1. The So­pra­noS

The Mail on Sunday - Event - - FRONT PAGE -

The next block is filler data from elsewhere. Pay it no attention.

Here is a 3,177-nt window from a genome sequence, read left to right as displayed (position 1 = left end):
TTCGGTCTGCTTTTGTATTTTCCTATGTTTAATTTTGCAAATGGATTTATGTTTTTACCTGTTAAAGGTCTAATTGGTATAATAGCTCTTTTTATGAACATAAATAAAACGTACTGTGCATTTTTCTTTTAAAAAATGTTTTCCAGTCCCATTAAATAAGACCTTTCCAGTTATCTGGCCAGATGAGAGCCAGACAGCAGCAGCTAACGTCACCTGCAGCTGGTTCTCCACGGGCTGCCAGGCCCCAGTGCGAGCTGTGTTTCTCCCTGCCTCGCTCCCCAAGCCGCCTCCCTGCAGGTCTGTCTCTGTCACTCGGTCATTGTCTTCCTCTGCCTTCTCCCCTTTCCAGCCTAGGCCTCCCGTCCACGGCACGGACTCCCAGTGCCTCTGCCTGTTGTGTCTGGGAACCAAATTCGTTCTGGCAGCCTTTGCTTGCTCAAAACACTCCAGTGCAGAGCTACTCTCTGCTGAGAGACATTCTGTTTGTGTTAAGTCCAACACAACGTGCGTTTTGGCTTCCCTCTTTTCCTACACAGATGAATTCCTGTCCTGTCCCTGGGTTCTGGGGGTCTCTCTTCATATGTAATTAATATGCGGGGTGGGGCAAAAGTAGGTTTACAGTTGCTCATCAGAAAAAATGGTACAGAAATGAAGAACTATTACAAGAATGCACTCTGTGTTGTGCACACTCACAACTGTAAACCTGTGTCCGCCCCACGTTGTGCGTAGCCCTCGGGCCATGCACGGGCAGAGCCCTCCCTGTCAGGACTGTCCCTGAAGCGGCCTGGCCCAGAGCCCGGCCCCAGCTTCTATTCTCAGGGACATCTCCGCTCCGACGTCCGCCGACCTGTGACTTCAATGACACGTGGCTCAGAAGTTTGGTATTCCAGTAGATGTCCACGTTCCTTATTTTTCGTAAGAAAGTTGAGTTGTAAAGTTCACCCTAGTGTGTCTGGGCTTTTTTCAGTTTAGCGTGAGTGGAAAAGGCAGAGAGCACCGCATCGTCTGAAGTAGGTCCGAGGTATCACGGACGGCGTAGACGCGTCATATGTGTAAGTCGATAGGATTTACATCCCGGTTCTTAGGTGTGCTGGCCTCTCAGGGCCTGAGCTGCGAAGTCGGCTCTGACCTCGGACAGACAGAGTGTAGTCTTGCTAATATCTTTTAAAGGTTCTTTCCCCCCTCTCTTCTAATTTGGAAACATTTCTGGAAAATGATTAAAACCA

If we are in the Golden Age of TV, this is the show that ush­ered it in when it launched in 1999. It’s still the best. New Jersey mob­ster Tony So­prano (James Gan­dolfini, op­po­site page) is res­o­lutely old school but has the feel­ing that maybe he and the Mafia are out of step with the mod­ern era. ‘The best is over,’ he tells Dr Melfi, the psy­chi­a­trist he’s see­ing be­cause of his panic at­tacks. Still, he does his best to main­tain stan­dards, how­ever stress­ful rack­e­teer­ing and mur­der might be. Un­pre­dictable, shock­ing, hi­lar­i­ous and im­pos­si­ble to stop watch­ing, The So­pra­nos set new lev­els of ex­cel­lence for TV. teacher Wal­ter White (Bryan Cranston) to make a midlife ca­reer change and be­come a meth chef, cook­ing up weapon­s­grade qual­ity drugs in or­der to sup­port his fam­ily. He grad­u­ally turns into a class-A mon­ster of toxic mas­culin­ity. Show cre­ator Vince Gil­li­gan says the idea was to ‘take Mr Chips and turn him into Scar­face’, and by the end his trans­for­ma­tion is so com­plete that ‘Mr Chips’ is hir­ing neo-Nazis to kill not just busi­ness ri­vals but as­so­ciates, rel­a­tives... Net­flix, 5 se­ries

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